There are two main sacrifices made to bring the 4 to such an attainable price point. The first is the speccing of Promax cable brakes, which aren’t so adjustable as more sophisticated cable options and nor do they offer the same power and modulation as hydraulics. Secondly, the wheelset is relatively basic and not tubeless compatible. However, crucially, the hubs do use sealed cartridge bearings for ease of maintenance, long life, and weatherproofing.
Not a great deal changes between the 3 and 4 models but what does change has a big impact on what the 3 is suitable for. The major difference is in the drivetrain where the 1x10 Microshift groupset is switched out for Shimano Sora 2x9. The advantage here is that you get far greater top-end gear range and smaller jumps between gears. This makes finding a comfortable cadence a lot easier, which is more important than you might think. There is an insignificant loss of bottom-end gearing and the saddle does see an upgrade to the Fizik Aliante Delta from the Cannondale Stage CX.
Critically, Sora is a road groupset, so the rear derailleur does not feature a clutch. This lends the Topstone 3 to riding on smoother, more tame terrain. Think rough tarmac through to light gravel and smooth trails. If you try to get too rowdy with it, then you might start dropping your chain frequently. However, if you’re looking for more of an adventure road bike for spending most of your time on tarmac with occasional offroad detours and using bike paths then the Sora 2x9 is perfect. Similarly, if you’re going to be using the bike to commute, you’ll really appreciate the extra tyre clearance for fitting mudguards and road biased groupset.
However, if your intention is to spend a lot of time off-road and your budget won’t stretch to any of the options listed below, you might be better off sticking with the Topstone 4 and you’ll have a few pennies left over to put towards upgrades or other gear.
This is where things start to get serious. The Topstone 2 is equipped with Shimano’s gravel specific GRX 400 groupset. This has the same range as the Sora groupset on the Topstone 3 but with even smaller jumps between gears, longer component life-span and smoother shifting. Most importantly off all, we see a return to the clutch rear derailleur for reliable chain retention when giving the bike a proper thrashing. The GRX groupset also includes hydraulic brakes, which deliver greater stopping power, modulation, and reliability. You’ll find these significantly more confidence inspiring on steep descents. This is most noticeable off road, where better lever feel helps to prevent over braking and resultant skidding.
An important upgrade that is easily overlooked is the inclusion of tubeless compatible WTB rims and the tubeless compatible version of the Riddler tyres. Grip, speed, and comfort can all be enhanced considerably by ditching tubes in favour of tape, valves, and sealant. This permits the use of lower pressures for a larger tyre contact patch and lower rolling resistance with reduced risk of pinch flats. As mentioned above, the stock 37c tyres roll incredibly fast but it’s worth considering fitting wider rubber if you’re going to be heading far off the beaten track.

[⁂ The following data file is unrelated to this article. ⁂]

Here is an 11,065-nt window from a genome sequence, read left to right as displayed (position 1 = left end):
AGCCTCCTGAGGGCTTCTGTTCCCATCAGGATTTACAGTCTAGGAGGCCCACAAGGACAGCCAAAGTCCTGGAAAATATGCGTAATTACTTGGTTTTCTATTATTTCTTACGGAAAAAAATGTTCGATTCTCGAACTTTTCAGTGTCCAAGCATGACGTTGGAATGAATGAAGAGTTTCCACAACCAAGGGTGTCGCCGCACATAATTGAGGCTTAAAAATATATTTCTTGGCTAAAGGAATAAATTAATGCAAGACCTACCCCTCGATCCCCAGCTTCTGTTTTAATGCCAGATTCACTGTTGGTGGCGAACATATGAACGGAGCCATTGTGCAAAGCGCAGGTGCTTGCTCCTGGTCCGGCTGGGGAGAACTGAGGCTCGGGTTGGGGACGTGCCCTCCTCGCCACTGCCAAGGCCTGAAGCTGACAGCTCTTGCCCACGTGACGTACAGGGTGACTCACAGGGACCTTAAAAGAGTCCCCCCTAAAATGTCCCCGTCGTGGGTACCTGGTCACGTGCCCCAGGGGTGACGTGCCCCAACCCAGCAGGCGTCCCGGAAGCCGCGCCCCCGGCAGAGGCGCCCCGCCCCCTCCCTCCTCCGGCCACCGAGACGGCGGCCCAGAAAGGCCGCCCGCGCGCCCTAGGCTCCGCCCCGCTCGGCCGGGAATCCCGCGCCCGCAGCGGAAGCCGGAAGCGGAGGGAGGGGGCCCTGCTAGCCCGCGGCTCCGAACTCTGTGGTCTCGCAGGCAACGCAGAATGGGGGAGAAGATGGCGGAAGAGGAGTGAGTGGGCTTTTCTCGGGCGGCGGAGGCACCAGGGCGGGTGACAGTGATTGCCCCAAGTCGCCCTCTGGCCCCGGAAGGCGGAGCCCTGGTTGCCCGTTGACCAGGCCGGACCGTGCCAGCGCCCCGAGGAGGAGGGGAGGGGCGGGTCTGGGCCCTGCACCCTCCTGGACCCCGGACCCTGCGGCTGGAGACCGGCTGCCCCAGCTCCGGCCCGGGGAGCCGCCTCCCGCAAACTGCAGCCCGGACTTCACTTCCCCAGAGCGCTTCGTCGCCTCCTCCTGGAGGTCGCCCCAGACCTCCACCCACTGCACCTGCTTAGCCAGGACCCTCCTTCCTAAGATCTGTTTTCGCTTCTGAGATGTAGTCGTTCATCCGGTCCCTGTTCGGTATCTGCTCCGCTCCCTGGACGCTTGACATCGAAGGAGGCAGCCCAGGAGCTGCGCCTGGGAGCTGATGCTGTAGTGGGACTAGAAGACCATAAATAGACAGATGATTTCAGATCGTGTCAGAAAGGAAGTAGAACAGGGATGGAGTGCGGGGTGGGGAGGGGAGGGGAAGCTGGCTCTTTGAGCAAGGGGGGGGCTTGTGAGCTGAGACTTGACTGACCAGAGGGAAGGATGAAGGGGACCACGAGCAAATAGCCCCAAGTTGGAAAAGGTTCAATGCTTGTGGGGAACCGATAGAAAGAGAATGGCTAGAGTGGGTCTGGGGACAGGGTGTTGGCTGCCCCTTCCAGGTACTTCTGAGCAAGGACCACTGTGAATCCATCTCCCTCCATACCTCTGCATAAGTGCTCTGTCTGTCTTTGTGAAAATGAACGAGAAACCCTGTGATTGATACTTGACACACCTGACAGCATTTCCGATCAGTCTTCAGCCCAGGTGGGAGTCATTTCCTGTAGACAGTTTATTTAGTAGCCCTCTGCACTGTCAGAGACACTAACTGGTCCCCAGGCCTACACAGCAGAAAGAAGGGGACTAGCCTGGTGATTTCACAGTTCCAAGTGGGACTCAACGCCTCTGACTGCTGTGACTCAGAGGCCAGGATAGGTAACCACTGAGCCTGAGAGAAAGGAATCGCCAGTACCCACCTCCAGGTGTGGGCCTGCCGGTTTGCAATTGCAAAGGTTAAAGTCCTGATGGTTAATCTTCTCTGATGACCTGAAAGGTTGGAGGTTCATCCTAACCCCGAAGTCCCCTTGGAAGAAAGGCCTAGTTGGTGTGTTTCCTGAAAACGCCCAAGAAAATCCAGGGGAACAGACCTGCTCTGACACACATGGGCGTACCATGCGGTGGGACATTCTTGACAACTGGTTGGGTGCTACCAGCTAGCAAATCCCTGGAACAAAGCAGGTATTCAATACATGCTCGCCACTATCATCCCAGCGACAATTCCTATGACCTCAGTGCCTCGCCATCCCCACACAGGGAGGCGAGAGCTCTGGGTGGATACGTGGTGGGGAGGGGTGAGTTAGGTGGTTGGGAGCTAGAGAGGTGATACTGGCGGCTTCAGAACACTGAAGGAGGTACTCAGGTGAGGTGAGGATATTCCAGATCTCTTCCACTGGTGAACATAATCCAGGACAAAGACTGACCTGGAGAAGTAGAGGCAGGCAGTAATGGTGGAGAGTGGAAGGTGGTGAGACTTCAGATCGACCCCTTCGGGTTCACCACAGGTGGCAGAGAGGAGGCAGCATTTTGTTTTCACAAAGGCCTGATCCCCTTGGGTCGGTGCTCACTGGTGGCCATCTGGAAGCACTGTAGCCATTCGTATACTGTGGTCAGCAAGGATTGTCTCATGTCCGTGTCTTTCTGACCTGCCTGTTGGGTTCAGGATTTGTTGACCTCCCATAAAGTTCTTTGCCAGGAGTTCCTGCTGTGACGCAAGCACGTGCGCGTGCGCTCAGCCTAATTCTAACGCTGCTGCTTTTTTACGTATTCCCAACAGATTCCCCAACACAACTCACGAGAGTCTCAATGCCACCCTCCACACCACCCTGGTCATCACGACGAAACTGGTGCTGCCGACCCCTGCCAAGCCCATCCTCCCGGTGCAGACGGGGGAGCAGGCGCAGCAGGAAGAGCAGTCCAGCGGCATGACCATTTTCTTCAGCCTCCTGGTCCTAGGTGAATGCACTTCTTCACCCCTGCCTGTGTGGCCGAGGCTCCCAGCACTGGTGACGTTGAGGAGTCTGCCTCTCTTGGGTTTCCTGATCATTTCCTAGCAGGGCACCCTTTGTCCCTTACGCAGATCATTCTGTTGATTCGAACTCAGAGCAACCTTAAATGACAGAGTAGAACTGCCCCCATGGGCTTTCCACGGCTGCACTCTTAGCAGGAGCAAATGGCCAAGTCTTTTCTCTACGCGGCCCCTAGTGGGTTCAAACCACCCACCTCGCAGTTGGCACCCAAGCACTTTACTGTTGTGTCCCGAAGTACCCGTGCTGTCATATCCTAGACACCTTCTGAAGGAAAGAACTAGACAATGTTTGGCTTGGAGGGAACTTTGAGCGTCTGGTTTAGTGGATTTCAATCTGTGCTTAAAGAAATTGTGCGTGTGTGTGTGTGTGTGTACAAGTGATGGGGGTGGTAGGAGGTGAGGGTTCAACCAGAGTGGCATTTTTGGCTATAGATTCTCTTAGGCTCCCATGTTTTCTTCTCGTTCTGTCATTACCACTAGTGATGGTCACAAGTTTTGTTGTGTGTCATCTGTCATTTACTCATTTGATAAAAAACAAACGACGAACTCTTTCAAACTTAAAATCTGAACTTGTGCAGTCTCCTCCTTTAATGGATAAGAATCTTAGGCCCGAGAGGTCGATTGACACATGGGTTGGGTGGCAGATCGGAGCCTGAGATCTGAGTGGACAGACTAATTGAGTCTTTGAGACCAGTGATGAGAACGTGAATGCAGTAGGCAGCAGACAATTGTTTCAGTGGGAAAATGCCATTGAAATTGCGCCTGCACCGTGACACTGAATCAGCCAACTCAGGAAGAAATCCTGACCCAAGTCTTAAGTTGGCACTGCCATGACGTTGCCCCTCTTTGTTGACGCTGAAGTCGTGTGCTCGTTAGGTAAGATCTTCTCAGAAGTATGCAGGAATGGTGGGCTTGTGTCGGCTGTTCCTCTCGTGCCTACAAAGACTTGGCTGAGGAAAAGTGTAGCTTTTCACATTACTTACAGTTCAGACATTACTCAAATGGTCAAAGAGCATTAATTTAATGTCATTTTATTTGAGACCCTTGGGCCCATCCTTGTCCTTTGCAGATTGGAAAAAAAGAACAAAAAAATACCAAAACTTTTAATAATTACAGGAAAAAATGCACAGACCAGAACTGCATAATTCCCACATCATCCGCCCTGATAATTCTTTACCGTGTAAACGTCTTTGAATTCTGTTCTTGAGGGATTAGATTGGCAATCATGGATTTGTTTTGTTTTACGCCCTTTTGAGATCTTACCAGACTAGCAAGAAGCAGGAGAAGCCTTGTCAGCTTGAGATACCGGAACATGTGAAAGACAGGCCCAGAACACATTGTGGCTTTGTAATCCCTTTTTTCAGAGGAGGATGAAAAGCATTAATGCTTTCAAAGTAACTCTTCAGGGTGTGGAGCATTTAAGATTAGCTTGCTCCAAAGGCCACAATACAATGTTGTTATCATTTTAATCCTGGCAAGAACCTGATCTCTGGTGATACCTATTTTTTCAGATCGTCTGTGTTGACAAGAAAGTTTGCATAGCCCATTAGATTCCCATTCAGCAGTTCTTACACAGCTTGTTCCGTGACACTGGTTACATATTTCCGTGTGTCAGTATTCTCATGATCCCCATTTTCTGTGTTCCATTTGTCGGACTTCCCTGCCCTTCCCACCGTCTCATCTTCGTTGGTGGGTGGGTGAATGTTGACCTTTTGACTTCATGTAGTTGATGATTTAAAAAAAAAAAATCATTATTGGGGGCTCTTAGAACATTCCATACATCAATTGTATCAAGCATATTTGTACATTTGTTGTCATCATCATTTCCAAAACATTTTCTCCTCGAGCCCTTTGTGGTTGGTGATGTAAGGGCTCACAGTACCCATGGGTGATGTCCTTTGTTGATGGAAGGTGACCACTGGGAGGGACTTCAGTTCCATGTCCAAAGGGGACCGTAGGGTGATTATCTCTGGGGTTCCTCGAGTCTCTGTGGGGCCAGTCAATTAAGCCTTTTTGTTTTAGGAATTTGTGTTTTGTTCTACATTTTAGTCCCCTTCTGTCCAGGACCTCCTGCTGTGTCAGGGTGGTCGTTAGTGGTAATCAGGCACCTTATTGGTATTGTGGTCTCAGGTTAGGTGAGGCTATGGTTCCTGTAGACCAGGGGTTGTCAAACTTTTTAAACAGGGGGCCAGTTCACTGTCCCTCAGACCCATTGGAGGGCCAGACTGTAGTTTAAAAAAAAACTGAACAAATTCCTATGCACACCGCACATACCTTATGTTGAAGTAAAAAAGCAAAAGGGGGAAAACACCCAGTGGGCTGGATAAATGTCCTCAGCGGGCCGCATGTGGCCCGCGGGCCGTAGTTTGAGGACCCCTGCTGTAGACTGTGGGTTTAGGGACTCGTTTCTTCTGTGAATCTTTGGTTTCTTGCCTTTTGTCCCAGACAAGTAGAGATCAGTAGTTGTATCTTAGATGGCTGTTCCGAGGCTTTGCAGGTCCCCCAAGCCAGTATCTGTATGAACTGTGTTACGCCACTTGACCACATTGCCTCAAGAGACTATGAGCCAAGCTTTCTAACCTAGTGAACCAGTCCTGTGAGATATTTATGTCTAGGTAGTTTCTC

The spec on the Topstone 2 is truly adventure ready. The wide-range, smooth shifting and clutch equipped GRX drivetrain keeps you moving forward no-matter the terrain or the gradient. Hydraulic brakes and tubeless compatibility make this bike a force to be reconned with on the descents, so you can confidently blast down fire roads with excellent grip in the corners and powerful braking when it’s needed.
There are a handful major differences between the Topstones 2 and 1. The latter sees an upgrade to 2x11 speed GRX with 600 series shifters and higher spec 800 series derailleurs. This results in another incremental increase in shifting performance and closer gear spacing for fine-tuning cadence. GRX 600 is equivalent to Shimano’s 105 road groupset and GRX 800 series is similarly equivalent to Ultegra, so the shifting is guaranteed to be buttery smooth.
The other changes are a switch from WTB Riddlers to higher quality Vittoria Terreno Dry tyres, but these are also narrower at 35mm, so are best suited to smooth high-speed gravel. There is also a switch to FSA cranks using the BB386 standard, with a chunkier 30mm spindle and wide bearing stance for stiffness and longevity.
This is the highest spec of the alloy Topstones, so if you don’t have the budget for carbon fibre (or you simply don’t care for it) but you want high quality componentry, then the Topstone 1 is for you.